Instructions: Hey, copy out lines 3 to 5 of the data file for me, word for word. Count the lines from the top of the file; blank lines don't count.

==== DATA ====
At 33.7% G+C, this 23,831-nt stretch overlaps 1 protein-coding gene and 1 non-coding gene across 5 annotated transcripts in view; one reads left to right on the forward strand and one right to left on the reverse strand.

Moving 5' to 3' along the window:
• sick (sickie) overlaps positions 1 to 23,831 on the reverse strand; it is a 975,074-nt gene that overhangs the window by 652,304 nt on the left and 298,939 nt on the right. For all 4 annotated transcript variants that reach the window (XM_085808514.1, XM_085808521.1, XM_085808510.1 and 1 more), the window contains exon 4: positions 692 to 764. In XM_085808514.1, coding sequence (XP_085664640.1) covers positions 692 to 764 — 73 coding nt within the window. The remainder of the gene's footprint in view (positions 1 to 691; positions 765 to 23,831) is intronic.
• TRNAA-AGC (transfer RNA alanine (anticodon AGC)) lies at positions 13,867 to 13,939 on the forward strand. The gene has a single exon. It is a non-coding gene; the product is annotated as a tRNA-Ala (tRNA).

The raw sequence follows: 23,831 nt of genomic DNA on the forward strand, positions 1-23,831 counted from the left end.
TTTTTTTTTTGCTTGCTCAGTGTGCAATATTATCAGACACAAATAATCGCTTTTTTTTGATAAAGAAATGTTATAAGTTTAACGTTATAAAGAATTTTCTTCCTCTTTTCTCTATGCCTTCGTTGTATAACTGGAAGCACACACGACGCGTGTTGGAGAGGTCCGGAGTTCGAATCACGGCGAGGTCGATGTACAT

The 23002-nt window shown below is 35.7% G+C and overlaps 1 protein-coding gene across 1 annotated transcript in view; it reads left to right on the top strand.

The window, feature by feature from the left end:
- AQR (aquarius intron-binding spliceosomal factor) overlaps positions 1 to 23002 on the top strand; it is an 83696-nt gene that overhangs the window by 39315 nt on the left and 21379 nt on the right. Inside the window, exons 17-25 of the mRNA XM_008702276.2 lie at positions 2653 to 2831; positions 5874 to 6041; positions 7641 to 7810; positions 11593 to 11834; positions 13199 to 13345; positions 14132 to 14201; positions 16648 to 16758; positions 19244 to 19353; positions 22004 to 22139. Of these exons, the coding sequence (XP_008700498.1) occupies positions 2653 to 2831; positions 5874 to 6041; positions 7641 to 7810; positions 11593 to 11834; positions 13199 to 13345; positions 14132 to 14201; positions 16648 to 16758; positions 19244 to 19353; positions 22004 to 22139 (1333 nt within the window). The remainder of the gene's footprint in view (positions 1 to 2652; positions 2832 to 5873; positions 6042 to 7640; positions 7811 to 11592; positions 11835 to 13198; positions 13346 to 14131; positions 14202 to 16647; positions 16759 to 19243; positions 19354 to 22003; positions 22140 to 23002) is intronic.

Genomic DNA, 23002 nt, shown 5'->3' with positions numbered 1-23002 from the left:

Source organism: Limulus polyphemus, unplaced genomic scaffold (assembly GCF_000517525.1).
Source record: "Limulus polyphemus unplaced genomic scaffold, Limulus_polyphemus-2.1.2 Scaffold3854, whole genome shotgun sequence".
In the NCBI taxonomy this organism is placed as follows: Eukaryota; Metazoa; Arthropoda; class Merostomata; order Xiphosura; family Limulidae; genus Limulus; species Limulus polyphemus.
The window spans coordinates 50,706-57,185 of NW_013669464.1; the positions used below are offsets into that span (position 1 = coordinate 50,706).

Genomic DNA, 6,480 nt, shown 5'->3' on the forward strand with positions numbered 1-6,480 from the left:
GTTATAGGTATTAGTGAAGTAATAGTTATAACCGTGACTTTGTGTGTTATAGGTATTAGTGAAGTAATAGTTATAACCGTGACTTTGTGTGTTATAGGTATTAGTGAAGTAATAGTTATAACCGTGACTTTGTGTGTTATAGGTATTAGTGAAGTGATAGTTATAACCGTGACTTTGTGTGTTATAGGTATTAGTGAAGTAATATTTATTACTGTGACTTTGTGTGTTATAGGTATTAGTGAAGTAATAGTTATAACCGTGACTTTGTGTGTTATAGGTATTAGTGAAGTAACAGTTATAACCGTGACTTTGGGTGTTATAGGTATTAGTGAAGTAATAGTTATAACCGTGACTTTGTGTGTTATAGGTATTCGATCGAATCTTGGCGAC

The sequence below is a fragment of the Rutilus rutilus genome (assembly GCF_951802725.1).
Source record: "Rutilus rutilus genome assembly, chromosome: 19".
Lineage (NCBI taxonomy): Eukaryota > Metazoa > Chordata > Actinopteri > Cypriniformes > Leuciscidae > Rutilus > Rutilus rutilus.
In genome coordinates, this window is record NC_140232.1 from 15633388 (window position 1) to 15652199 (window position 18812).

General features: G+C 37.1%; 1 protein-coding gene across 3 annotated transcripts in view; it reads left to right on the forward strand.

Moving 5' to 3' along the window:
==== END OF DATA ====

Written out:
• sick (sickie) overlaps positions 1 to 23,831 on the reverse strand; it is a 975,074-nt gene that overhangs the window by 652,304 nt on the left and 298,939 nt on the right. For all 4 annotated transcript variants that reach the window (XM_085808514.1, XM_085808521.1, XM_085808510.1 and 1 more), the window contains exon 4: positions 692 to 764. In XM_085808514.1, coding sequence (XP_085664640.1) covers positions 692 to 764 — 73 coding nt within the window. The remainder of the gene's footprint in view (positions 1 to 691; positions 765 to 23,831) is intronic.
• TRNAA-AGC (transfer RNA alanine (anticodon AGC)) lies at positions 13,867 to 13,939 on the forward strand. The gene has a single exon. It is a non-coding gene; the product is annotated as a tRNA-Ala (tRNA).

The raw sequence follows: 23,831 nt of genomic DNA on the forward strand, positions 1-23,831 counted from the left end.